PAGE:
UP IN SMOKE: Gas Flaring, Communities and Carbon Trading in Nigeria

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The reduction of greenhouse gas emissions remains a global challenge, as climate change continues to adversely impact on all parts of the world, especially in developing countries. The Kyoto Protocol of 1997 introduced carbon trading through different schemes including the Clean Development Mechanism (CDM). Following the Paris Agreement of 2015, a new framework will be established for the international trading of carbon credits. However, there is a danger that the United Nations Framework Convention on Climate Change (UNFCCC) will replicate the infrastructure already established for the CDM and other existing carbon trading schemes, which failed to produce positive results.

This timely report presents examples of CDM projects in Nigeria to show that international trading of carbon credits fall short of the sustainability criteria. Through an examination of the impacts of two so-called gas flaring reduction projects by oil companies operating in the Niger Delta region of Nigeria, this report shows that the global carbon trading system is flawed and subject to manipulation by the same companies that are responsible for pollution in the global south. These companies exploit the CDM mechanism to make unjustified extra profit while not accounting for real emissions reductions. Meanwhile, the carbon market discountenances the demands for environmental justice by the communities that have borne the real cost of historical pollution. Read Full Report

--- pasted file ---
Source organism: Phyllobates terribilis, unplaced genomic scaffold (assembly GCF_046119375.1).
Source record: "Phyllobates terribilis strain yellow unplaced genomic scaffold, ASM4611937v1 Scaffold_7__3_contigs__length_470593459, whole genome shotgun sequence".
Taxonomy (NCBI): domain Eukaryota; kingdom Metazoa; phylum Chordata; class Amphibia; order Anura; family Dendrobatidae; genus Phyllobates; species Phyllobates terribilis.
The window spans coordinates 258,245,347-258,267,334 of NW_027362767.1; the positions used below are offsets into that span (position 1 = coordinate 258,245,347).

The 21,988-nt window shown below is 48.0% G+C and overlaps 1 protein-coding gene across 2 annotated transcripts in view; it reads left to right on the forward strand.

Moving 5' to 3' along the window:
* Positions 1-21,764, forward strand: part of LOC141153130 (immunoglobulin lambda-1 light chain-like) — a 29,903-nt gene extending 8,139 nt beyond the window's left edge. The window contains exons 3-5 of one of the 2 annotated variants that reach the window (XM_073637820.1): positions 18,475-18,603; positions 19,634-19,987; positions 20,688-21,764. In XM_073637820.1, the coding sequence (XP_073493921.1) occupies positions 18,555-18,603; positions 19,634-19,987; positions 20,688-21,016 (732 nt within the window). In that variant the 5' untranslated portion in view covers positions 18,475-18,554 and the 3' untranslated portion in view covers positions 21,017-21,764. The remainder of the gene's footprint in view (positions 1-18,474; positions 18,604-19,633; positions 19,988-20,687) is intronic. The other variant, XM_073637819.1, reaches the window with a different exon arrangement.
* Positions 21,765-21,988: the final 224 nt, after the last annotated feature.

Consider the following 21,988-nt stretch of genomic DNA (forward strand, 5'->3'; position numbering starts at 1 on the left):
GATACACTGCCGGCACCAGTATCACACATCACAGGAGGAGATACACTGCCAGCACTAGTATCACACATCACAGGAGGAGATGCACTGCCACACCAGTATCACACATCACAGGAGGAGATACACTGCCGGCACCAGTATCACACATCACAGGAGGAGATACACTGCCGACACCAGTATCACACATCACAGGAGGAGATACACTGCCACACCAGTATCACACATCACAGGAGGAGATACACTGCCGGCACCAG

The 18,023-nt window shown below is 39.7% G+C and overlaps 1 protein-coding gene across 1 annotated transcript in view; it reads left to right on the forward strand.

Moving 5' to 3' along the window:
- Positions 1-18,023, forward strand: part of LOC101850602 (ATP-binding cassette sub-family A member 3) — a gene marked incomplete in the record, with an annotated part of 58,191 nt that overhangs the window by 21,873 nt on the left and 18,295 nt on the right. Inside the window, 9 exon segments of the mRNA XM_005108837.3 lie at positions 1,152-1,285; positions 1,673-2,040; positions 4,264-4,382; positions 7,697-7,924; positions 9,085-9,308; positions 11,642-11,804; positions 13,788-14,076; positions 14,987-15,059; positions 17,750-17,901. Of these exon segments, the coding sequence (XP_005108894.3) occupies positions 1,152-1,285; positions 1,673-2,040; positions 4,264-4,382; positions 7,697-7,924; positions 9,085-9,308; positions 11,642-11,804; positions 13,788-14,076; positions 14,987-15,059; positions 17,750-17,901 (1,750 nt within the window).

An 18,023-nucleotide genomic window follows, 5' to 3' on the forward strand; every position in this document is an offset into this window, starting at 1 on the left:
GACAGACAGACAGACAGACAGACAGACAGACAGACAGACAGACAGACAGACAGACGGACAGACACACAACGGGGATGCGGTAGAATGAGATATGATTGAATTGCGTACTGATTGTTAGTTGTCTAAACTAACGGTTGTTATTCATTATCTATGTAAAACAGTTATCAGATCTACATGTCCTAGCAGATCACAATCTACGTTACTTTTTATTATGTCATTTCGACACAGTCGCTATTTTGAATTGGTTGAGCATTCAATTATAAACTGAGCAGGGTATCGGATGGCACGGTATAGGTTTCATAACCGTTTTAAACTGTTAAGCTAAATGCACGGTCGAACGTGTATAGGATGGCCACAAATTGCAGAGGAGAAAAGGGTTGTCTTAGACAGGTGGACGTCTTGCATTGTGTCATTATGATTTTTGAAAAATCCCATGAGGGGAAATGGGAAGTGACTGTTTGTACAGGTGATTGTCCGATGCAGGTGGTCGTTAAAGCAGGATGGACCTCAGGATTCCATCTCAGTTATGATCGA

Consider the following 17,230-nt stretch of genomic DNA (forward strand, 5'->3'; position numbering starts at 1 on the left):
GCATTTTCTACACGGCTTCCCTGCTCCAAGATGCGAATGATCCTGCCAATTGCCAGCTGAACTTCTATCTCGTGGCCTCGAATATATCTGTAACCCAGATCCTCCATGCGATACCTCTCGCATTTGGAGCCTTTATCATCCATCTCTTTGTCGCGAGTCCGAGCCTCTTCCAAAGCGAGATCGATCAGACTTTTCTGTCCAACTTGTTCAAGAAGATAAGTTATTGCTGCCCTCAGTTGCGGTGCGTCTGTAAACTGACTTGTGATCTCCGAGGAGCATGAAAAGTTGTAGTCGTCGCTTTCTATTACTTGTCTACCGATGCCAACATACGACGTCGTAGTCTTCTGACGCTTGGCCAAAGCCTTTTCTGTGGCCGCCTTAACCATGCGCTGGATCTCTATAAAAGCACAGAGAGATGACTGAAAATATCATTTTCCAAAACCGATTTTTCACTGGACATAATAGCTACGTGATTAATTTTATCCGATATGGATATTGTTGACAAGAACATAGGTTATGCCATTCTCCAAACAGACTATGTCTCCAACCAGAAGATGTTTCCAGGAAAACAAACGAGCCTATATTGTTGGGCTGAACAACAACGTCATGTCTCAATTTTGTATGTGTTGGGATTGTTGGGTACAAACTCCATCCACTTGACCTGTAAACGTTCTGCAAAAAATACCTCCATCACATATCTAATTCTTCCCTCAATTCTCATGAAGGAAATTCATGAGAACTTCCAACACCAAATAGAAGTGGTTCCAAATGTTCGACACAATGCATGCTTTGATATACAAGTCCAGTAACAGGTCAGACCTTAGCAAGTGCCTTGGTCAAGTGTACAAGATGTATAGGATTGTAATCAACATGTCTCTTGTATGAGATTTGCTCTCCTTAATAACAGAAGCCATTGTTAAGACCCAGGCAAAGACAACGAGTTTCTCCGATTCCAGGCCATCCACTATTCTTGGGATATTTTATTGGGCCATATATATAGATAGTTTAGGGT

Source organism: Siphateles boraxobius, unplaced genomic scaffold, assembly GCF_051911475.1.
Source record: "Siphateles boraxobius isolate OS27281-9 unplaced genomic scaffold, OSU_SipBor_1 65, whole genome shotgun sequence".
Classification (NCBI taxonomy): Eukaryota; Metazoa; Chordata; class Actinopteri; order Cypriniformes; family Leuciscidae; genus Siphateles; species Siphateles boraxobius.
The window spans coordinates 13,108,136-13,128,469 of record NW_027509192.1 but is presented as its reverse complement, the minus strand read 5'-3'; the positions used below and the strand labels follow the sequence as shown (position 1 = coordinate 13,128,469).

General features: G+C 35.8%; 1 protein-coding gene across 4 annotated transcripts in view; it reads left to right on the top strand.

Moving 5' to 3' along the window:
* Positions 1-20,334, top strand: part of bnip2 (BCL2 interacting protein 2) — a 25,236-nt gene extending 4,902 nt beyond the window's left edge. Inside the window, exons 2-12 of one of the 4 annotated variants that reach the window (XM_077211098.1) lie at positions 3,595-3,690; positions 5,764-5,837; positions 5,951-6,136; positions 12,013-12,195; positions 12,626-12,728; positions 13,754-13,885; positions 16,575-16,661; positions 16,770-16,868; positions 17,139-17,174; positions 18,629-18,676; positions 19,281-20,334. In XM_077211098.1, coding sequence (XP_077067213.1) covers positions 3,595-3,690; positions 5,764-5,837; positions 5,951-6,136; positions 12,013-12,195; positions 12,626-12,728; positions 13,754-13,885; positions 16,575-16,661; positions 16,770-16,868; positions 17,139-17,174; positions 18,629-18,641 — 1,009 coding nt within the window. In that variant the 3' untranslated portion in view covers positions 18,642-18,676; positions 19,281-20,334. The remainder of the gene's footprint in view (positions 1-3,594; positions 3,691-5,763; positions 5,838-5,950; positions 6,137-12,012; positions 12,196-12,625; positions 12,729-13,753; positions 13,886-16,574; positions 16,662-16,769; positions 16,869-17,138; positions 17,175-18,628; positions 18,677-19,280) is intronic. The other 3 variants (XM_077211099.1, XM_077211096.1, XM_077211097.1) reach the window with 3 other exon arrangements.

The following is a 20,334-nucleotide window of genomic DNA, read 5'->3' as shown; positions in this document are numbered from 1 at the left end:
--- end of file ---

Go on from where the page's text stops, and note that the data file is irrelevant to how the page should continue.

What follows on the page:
Whose Burden? Examining The Growing Public Debt Crisis In Nigeria

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A new report by Social Action has revealed that Nigeria was fast re-entering the debt trap few years after it controversially exited the Paris and London Clubs debt overhang with payments amounting to over $14 billion in 2005.

The report “WHOSE BURDEN? EXAMINING THE GROWING PUBLIC DEBT CRISIS IN NIGERIA” launched in November 2015 in Abuja, shows a rapid rise in the country’s debt profile between 2006 and 2015. It revealed that government at both the federal and state levels have within this period acquired several loans to purportedly fund both capital and recurrent expenditure items. The report disclosed that the loans were effectively compromising the development of the country with a large percentage of the country’s budget and resources dedicated to debt servicing.